Juarez and Councilmember Mike O’Brien got into a heated exchange at Monday’s full Council meeting. Juarez insinuated O’Brien was playing politics and taunted opponents of the project: “I’m not just spouting out political rhetoric to gain political points. What I’m talking about is brick and mortar and the community that’s behind this. Because if we go down that road, we will have a problem. And this is my other concern, and I will quote our president on this, we do not fear change. We embrace it and we shape it and we do it together as one. So if you make this a divisive issue about that, we will have a problem.” [1:04:20 in the video] O’Brien pointed out he’s heard from thousands of constituents who do fear police and what that building represents.

Outdoor ampitheater style seating space is part of the public benefit purported in the design.
Outdoor amphitheater style seating space is part of the public benefit claimed in the design. (SSF Engineers)

After the meeting, Councilmember González explained her support on her blog and enumerated her conditions:

Through that collaborative work I intend to support advancing the North Precinct capital project under the following conditions:

  1. A total project cost estimate of $149 million, which represents a savings of approximately $11 million.
  2. The application of the City’s Racial Equity Toolkit (RET) to the facility’s operations, including potential use and programming of the publically accessible areas in and outside of the facility.
  3. The project design must retain a community room, common public areas, and community amenities the use of which will be informed by the RET analysis.
  4. The project will retain the planned construction start date of April 2017 in order to avoid delay costs projected at $500,000 per month.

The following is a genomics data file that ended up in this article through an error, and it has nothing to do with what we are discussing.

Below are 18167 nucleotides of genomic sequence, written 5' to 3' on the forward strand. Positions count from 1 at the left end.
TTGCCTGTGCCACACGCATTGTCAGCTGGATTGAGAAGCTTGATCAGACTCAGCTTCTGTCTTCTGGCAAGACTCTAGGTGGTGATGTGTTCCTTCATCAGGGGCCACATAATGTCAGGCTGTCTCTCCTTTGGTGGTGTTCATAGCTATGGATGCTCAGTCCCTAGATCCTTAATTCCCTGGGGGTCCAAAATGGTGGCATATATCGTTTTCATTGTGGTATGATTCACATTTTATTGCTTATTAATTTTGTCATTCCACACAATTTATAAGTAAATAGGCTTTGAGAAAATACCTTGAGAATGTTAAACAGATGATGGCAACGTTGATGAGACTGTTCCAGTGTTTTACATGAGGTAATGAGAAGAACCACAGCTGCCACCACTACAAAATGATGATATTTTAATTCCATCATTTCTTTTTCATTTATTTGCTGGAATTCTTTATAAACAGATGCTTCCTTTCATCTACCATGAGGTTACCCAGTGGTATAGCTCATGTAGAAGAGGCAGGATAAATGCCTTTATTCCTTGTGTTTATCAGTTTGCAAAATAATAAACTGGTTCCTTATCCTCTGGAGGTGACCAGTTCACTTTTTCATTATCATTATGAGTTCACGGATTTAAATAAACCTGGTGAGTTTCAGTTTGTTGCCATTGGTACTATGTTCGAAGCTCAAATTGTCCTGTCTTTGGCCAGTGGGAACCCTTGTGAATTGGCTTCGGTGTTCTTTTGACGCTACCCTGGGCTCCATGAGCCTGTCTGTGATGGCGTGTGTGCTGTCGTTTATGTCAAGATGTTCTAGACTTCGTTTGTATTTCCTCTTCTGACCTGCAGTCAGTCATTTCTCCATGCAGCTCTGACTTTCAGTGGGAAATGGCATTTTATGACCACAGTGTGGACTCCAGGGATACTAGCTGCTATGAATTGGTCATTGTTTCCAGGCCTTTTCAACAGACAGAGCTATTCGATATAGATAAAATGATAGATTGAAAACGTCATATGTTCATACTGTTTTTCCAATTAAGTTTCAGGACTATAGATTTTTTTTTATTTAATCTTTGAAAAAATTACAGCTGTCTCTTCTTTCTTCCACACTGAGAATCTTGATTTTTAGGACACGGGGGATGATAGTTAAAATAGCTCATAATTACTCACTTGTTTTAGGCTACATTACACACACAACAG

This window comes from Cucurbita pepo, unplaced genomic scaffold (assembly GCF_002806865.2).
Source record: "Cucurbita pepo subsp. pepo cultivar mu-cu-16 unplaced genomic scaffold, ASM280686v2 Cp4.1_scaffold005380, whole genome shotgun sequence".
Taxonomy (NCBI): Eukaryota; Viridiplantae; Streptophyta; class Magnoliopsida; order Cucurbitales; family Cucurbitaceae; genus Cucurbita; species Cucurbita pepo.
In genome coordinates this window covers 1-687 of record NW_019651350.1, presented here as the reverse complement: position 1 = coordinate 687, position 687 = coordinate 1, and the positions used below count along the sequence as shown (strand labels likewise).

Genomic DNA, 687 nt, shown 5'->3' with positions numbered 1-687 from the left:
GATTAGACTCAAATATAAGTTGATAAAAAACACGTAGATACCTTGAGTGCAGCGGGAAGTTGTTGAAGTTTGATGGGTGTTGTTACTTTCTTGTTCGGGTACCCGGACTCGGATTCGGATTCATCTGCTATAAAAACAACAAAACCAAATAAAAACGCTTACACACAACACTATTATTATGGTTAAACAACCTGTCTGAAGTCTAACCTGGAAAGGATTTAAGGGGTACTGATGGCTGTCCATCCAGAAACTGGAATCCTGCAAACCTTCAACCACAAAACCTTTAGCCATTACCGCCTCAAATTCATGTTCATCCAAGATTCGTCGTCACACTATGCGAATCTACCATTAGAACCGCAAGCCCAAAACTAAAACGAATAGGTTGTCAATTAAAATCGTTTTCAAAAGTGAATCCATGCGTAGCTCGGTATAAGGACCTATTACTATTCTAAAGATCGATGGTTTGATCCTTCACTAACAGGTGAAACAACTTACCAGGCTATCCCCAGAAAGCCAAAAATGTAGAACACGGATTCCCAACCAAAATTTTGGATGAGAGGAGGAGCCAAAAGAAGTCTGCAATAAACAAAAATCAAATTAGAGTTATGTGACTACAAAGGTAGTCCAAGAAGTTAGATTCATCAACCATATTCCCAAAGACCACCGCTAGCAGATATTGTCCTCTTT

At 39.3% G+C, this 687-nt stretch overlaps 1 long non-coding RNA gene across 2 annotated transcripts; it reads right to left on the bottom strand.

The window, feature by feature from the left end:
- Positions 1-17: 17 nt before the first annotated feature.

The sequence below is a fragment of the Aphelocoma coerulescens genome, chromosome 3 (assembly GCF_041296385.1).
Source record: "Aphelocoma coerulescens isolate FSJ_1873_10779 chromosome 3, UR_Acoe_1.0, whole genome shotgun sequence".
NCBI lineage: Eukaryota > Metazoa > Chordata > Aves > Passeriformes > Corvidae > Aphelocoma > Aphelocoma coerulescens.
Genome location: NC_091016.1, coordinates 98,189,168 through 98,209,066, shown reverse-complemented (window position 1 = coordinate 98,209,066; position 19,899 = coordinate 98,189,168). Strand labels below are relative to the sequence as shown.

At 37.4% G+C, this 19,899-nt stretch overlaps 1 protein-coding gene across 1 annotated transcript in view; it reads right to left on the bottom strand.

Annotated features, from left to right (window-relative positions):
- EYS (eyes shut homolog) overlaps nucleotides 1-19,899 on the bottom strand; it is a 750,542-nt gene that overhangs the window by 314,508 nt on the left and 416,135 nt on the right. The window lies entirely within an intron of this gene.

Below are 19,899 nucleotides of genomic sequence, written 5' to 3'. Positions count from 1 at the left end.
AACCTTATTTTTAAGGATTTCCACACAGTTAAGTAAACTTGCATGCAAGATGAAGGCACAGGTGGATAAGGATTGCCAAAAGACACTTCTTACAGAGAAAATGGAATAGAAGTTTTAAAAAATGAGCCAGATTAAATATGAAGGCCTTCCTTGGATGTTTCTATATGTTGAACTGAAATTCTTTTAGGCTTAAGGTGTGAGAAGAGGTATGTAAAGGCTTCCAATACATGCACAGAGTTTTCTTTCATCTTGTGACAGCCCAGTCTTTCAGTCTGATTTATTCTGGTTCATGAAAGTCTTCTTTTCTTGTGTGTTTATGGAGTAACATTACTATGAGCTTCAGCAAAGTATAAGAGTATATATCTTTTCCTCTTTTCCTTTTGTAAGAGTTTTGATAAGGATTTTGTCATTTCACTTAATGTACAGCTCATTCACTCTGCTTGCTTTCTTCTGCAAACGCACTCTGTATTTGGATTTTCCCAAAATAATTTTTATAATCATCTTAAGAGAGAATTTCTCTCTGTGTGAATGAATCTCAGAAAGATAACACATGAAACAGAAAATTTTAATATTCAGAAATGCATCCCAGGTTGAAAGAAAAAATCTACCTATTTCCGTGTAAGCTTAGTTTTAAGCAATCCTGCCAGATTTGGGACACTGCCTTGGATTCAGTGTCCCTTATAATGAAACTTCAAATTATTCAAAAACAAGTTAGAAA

5. Any proceeds from the sale of the land and/or building where the current North Precinct is located shall be appropriated to fund affordable housing needs once it is determined that the existing site should be surplused.

Accordingly, I am co-sponsoring a resolution with Councilmembers Burgess and Juarez that memorializes these agreements.  The resolution will be heard and voted on this Monday, August 15, 2016 at 2:00 pm.

It could be that the North Precinct is a done deal, but the $210 million youth jail planned for the Central District could be an even harder sell and cause even more outrage from Black Lives Matter and their allies.

Monday’s City Council meeting is almost certainly going to be a showdown between councilmembers acquiescing to the Seattle Police Department and acknowledging the complaints of social justice activists. At this point, all but $4.5 million can be recovered, no small amount, meaning a punt to a later date is also an option.

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Doug Trumm is the executive director of The Urbanist. An Urbanist writer since 2015, he dreams of pedestrianizing streets, blanketing the city in bus lanes, and unleashing a mass timber building spree to end the affordable housing shortage and avert our coming climate catastrophe. He graduated from the Evans School of Public Policy and Governance at the University of Washington. He lives in East Fremont and loves to explore the city on his bike.